Widening Access to Global Literary and Cultural Canons

Presenting Public Programming on Literature and Religion in the Humanities

Divya Nair, current Mellon Post-Doctoral Fellow in Humanities as a Social Practice, is a scholar, artist, and public humanist. She works on race, empire, religion, and classical reception in Anglophone literature between 1500 and 1800 within a global historiographic framework. She completed her Ph.D. and M.A. in English at the University of Pennsylvania.

What motivated you to apply for the Mellon Post-Doctoral Fellow in Humanities as a Social Practice?

Between 2021–23 I developed and executed a public literary program on the five published novels of W.E.B. Du Bois in partnership with the Free Library of Philadelphia. His novels include The Quest of the Silver Fleece, Dark Princess, The Ordeal of Mansart, Mansart Builds a School, and Worlds of Color. I loved the experience of building literary community in a public setting. I was pleased when I saw that the Mellon Postdoctoral Fellowship in the Public Humanities as Social Practice at the HRI would be focusing on some of the key theoretical and practical questions I had been exploring in Philadelphia as a public humanist and was intrigued by the possibility of undertaking community-based literary projects in Urbana-Champaign.

Please describe your research. What is unique about your topic? What drives your interest in it?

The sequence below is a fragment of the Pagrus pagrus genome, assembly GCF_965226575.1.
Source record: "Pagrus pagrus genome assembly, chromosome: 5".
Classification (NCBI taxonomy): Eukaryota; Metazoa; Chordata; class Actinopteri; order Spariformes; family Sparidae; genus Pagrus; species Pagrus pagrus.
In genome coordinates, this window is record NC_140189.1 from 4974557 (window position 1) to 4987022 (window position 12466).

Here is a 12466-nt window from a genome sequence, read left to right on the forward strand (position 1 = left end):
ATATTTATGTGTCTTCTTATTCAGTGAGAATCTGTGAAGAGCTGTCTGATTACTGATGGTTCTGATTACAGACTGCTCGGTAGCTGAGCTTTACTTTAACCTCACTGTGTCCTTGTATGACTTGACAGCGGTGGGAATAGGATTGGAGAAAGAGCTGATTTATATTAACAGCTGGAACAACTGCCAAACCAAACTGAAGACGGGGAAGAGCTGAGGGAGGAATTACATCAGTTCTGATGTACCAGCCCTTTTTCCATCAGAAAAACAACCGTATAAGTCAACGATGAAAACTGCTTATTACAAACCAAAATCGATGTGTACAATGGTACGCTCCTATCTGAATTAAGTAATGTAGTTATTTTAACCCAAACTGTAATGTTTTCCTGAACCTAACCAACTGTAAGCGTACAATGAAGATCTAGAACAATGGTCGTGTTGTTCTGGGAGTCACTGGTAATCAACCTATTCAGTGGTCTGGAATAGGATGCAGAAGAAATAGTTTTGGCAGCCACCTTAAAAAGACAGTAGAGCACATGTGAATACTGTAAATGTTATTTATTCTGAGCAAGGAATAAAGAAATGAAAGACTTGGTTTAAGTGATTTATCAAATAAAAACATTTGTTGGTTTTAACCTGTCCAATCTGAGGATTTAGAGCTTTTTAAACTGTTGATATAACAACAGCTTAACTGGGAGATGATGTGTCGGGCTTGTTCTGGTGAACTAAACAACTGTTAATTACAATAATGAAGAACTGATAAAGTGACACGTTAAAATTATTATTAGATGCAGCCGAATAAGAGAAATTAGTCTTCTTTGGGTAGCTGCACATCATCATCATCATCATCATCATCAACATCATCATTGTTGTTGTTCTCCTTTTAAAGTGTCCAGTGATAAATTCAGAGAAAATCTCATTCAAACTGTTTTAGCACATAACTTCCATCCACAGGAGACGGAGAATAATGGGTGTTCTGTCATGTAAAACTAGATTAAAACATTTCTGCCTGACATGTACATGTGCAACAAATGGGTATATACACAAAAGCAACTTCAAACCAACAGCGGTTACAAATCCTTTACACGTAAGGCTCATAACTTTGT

I wrote my dissertation on the significance of Du Bois’ historiography for classical reception in early modern and eighteenth-century Anglophone literature at Penn English. My dissertation, and now multimodal book project, Classical Reception and the Problem of the Color Line in Early Modern English Literature, examines how the reception of antiquity in early modern Anglophone literature undergoes key shifts between the sixteenth and nineteenth centuries, with a special focus on the reception of Greco-Roman classical literary forms such as the utopia, georgic, and romance.

In my public-facing research, I wanted to explore how Du Bois’ global and transchronological historiography is embedded in his novels, which though appreciated by a relatively small group of scholars, has slipped off the public radar. Du Bois became important to my development in graduate school and while doing community-based work because his seamless integration of social science, literature, and social practice inspired and reinforced my own commitment to justice-based scholarship and practice.

What have you learned from your experience in the fellowship thus far?

I have learned that when it comes to the public humanities, once the pieces are in place the program almost runs itself, like a well-oiled machine. Establishing durable and flexible relationships with community partners and reaching out to scholars, students, and community members who share mutual interests is very important to building a good public program, particularly if your project is place-based. You not only want to bring many voices to the conversation but harmonize them to the greatest extent possible. When engaged in place-based projects, it’s important to keep in mind that what works in one context may or may not work in another.